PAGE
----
We use a 3:1:1 split of the Syngenta data set to create the training, validation and test datasets. All the performance statistics below are reported on the test set.
Check Yield Prediction
Check yield indicates the current production level of all varieties in a given site, which can be treated as the reference point for a specific site-year combination. In our model (Figure 2), predicted check yield serves as a building block for the prediction of variety-specific yield in the same setting.
For the check yield prediction process we considered several different machine learning models, including linear regression, decision tree models, and neural network models. Based on characteristics of the Syngenta dataset, we choose a random forest model for the check yield prediction. The mean squared errors (MSE) on the test set are reported in Table 2. The baseline model simply uses the mean check yield for all samples as a prediction. With 77.7% of the error explained, the random forest model provides reasonably accurate predictions.
|Baseline||Random Forest Model|
To better evaluate performance, we randomly permute the values of each attribute to see how much the check yield prediction error will increase. As shown in Figure 4, weather attributes, namely Temperature (Temp), Precipitation (Prec) and Radiation (Rad), increase the mean squared errors (MSE) by 40.35%, 39.78% and 36.62%, respectively. This result suggests that prediction of Temperature, Precipitation and Radiation for the next growing year is highly significant for predicting the check yield. For this reason we deal with the weather attributes as random variables rather than using a deterministic prediction. Aside from weather attributes, the next two most important attributes are Longitude (28.13%) and Latitude (24.97%) of the sites. The sites with low latitude (towards the equator) and low longitude (towards the West) will tend to have higher check yield.
Variety Ratio Prediction
Variety ratio is the ratio of the expected yield of a given variety in a given site to the average yield of all varieties in the site. Ideally this quantitity is calculated as variety yield/check yield (i.e., R=Y/CY). The baseline for comparison is to predict all the ratios as 1, which means simply using the check yield prediction as the variety yield. For each variety, we train a random forest model to estimate its variety ratio. Figure 6 shows the performance of this method on the test set. This is a relatively difficult prediction task: on average, we reduced mean squared error by 20.8% compared to using a variety yield ratio of 1 for all varieties.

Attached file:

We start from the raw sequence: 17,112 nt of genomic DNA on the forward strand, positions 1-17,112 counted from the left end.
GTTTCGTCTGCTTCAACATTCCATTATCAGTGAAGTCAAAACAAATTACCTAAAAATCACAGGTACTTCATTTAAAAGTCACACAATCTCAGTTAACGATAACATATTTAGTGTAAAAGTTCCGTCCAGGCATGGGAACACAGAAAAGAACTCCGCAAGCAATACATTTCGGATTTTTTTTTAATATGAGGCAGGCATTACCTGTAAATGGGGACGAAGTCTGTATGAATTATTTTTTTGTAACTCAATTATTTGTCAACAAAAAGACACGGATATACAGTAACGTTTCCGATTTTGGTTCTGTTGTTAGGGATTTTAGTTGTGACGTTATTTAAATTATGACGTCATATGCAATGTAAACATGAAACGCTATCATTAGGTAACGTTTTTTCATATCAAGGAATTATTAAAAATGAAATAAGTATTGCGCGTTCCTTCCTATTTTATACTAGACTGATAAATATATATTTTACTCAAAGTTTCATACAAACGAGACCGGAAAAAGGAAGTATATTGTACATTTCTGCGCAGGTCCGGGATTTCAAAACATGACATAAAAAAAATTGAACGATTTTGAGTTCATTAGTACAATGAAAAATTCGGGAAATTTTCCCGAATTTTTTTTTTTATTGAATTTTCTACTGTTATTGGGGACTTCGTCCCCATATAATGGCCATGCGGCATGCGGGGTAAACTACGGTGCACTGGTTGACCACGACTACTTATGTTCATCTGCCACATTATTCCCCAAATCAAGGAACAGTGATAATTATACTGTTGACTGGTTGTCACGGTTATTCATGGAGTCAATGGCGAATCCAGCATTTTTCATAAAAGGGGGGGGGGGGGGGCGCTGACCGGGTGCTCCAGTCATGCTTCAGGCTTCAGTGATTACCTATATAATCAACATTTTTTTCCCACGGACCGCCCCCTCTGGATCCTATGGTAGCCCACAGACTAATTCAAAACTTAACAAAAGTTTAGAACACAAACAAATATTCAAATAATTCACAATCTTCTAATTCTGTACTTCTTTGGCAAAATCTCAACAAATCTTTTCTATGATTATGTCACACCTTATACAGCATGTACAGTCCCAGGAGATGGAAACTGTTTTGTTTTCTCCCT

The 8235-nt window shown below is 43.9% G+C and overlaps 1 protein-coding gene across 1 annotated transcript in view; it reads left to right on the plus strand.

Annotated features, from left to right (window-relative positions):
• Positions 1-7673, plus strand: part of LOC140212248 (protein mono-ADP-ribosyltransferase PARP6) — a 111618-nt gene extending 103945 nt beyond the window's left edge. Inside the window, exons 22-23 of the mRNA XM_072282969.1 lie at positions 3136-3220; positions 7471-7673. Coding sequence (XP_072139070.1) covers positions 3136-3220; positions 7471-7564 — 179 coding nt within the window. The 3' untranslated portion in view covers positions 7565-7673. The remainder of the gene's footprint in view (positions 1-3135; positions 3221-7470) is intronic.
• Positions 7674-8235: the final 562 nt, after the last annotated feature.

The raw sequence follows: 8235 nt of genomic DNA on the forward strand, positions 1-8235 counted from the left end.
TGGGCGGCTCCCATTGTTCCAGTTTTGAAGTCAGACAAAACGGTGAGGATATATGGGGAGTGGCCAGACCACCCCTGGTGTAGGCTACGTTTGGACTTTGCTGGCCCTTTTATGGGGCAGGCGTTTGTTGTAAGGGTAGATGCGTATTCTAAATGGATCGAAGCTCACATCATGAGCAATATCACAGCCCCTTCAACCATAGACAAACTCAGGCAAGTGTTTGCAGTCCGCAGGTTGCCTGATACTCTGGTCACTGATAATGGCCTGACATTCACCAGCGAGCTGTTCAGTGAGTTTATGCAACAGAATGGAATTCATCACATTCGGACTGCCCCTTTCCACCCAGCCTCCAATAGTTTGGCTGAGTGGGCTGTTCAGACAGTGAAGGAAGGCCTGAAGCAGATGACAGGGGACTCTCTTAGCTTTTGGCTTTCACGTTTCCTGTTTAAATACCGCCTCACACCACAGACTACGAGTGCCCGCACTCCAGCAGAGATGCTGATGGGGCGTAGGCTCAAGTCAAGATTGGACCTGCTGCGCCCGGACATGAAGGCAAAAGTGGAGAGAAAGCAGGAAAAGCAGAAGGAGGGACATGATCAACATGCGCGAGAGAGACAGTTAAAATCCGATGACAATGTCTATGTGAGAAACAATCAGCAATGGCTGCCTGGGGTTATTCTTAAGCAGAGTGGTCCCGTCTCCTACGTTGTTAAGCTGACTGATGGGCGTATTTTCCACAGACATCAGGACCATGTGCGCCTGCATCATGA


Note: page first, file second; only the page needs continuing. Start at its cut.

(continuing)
Variety Yield Prediction
By multiplying the prediction of check yield and variety ratio, we obtain a predictor of variety yield (i.e., Y = CY×R). Table 2 shows the performance of several variety yield prediction methods. The Baseline model simply predicts the variety yield as the mean yield of all samples. The Check model predicts variety yield as the check yield. The 1-Layer model directly predicts the variety yield with the bottom layer in Figure 2 (by training variety-specific learners), while the 2-Layer model is the full model shown in Figure 2. The 2-Layer DA model additionally employs the data augmentation scheme described above.
From Table 3, we can see that the introduction of the middle layer improves the prediction accuracy. Prediction accuracy is further improved by use of our data augmentation scheme, demonstrating its success in dealing with the data imbalance problem. In terms of absolute errors, our model (the Two-layer DA model) obtains a median error of 3.74 bushels per acre and a mean error of 4.70 bushels per acre. In other words, our variety yield prediction on average will lie in a range of ±4 bushels per acre of the true yield.
As illustrated in Figure 6, the prediction mean squared errors vary significantly by variety types. For some varieties the predictor performed well but for other varieties the residual error is quite large. This phenomenon might be caused by the nature of soybean varieties: some have stable yields while others are more likely to be affected by uncertain factors, including not only weather, but also factors such as farming skills, seed quality, pests and diseases (captured by our random attribute Z). In our decision models, we model the random attribute Z by sampling Gaussian noise for the variety yield that is proportional to these MSEs.
We now use our variety yield prediction model along with information about the uncertain attributes to select soybean varieties to plant in the next year in a given site. This site, in the US midwest, was specified in the Syngenta Crop Challenge. We consider each of the three decision models. The goal is to choose a vector p such that up to 5 entries of p can be non-zero (||p||0≤5) with allowable increments of 10% for the fraction of each variety selected.
Since the weather conditions for next year are unknown, we randomly sample weather attributes wi (i=1,...,N) from historical data of sites around the target site. We created N=500 random samples. For each weather attribute wi and variety type vj, the yield Yij is calculated by multiplying the check yield prediction and variety ratio prediction. We also add a Gaussian noise proportional to the prediction errors of each variety (as in Figure 6) to characterize the fact that some varieties are more predictable than others.